Fibres were collected from the taping of Christine Jessop’s clothing and recorder bag found at the body site, from the taping and vacuuming of the Morin Honda and from tapings of the Morin residence. Many thousands of fibres (perhaps hundreds of thousands) were examined. Several became significant. Ms. Nyznyk and Mr. Erickson testified at the Morin criminal proceedings that several of the fibres from the Morin-related locations were similar and could have come from the same source as several fibres found at the body site.
The Commissioner found that the similarities, even if they all existed, proved nothing. His findings included:
The Commissioner also reflected the fact that original evidence was lost at the CFS between the first and second trials. Finally, he noted that certain terms, such as ‘match’ and ‘consistent with’ were used unevenly and were potentially misleading. The use of these terms contributed to misunderstanding of the forensic findings.
The contribution of the CFS to Mr. Morin’s wrongful arrest, prosecution and conviction was substantial. Hair and fibre evidence elevated Guy Paul Morin to prime suspect status; formed the justification, in large measure, for his arrest and for the searches of his car and home; was cited by the Crown to support his detention pending trial; was cited by the Ontario Court of Appeal and Supreme Court of Canada as evidence relevant to their consideration of whether his acquittal should be overturned; formed a substantial part of the case against Guy Paul Morin at his first and second trials; and undoubtedly was relied upon by the jury at the second trial to convict him.
The Centre of Forensic Sciences plays a vital role in the administration of criminal justice in Ontario. It cannot perform its duties unless its scientists are objective, independent and accurate. Further, they must be perceived to be independent by the participants in the criminal justice system. A large number of CFS scientists perform their work with distinction. On the other hand, it would be a serious mistake to assume that the failings identified are confined to two scientists. A number of those failings are rooted in systemic problems, many of which transcend even the CFS and have been noted in cases worldwide where science has been misused. Dr. James Young, Assistant Deputy Solicitor General with responsibility for the CFS, apologized on behalf of the CFS for any role in Guy Paul Morin’s conviction and advised the Commissioner that he had not appreciated the depth of issues which would arise at the Inquiry. He outlined corrective measures undertaken by the CFS, a number of which were in direct response to the problems identified at the Inquiry. The Ministries of the Attorney General and Solicitor General also introduced a new policy guideline addressing the relationship between CFS scientists and prosecutors and the responsibilities of each. The Commissioner commended these initiatives. Recommendations 2 to 35 further address the systemic problems identified at the Inquiry.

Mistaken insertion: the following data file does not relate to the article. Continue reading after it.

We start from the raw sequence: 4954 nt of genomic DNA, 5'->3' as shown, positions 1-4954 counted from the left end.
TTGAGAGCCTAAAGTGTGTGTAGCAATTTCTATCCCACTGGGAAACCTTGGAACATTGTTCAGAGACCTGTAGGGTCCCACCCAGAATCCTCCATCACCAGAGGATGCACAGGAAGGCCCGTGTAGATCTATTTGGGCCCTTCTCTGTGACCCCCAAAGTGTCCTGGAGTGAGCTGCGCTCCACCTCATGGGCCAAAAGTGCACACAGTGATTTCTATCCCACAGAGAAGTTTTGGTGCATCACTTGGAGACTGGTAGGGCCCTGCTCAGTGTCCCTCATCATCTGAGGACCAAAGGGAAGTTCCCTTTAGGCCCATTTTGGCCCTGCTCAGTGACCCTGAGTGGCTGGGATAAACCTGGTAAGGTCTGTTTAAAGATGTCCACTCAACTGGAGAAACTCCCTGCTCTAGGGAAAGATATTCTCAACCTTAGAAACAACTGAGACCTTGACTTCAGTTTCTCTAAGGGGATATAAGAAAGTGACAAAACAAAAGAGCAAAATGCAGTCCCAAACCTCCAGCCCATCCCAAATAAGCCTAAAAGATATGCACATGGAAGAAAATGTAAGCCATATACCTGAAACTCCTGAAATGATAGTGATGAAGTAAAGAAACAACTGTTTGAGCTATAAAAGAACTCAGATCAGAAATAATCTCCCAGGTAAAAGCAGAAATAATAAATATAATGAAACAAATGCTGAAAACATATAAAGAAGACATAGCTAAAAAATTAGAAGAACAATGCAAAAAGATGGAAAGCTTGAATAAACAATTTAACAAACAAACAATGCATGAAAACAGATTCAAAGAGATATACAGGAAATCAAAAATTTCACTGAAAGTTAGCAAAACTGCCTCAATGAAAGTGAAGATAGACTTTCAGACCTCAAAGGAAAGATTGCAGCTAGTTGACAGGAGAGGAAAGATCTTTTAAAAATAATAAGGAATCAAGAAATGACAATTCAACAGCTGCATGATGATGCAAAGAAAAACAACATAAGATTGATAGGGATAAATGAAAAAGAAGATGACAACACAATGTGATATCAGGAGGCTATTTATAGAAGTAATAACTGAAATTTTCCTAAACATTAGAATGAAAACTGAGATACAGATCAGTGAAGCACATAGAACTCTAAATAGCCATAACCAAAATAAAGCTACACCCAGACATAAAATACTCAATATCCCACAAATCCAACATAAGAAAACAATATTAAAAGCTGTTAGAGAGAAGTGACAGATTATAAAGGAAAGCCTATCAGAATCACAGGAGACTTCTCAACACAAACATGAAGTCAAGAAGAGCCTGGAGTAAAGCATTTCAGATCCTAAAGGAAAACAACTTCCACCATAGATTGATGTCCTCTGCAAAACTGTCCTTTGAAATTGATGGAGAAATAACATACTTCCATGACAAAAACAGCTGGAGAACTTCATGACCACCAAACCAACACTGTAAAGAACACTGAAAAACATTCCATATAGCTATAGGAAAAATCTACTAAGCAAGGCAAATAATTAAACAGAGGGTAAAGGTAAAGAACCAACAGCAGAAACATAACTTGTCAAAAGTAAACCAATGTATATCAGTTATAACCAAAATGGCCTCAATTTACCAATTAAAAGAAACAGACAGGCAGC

The prosecution also tendered CFS expert evidence that there were microscopic ‘indications of blood’ in the Morin Honda. This was a ‘presumptive’ or ‘preliminary’ test which did not prove that there was, indeed, blood in the vehicle, let alone human blood, let alone Christine Jessop’s blood. The Commissioner found that Mr. White, the CFS serologist, accurately articulated the limitations upon his findings. However, the evidence did not have sufficient probative value to justify its reception
Phase I of the Inquiry examined issues arising from a confession to the murder of Christine Jessop allegedly made by Guy Paul Morin to Robert Dean May, a fellow inmate in Whitby Jail; it was allegedly overheard by Mr. X, an inmate in the next cell. Mr. X’s identity is the subject of a publication ban imposed by the trial judge and upheld by the Ontario Court of Appeal.
May has a substantial criminal record for crimes of dishonesty. He admitted that he had a problem with lying in the past and had lied to the police and correctional authorities. He wanted badly to be released from jail in 1985 and would do whatever was necessary to accomplish this. He offered to implicate other inmates. (So did Mr. X.)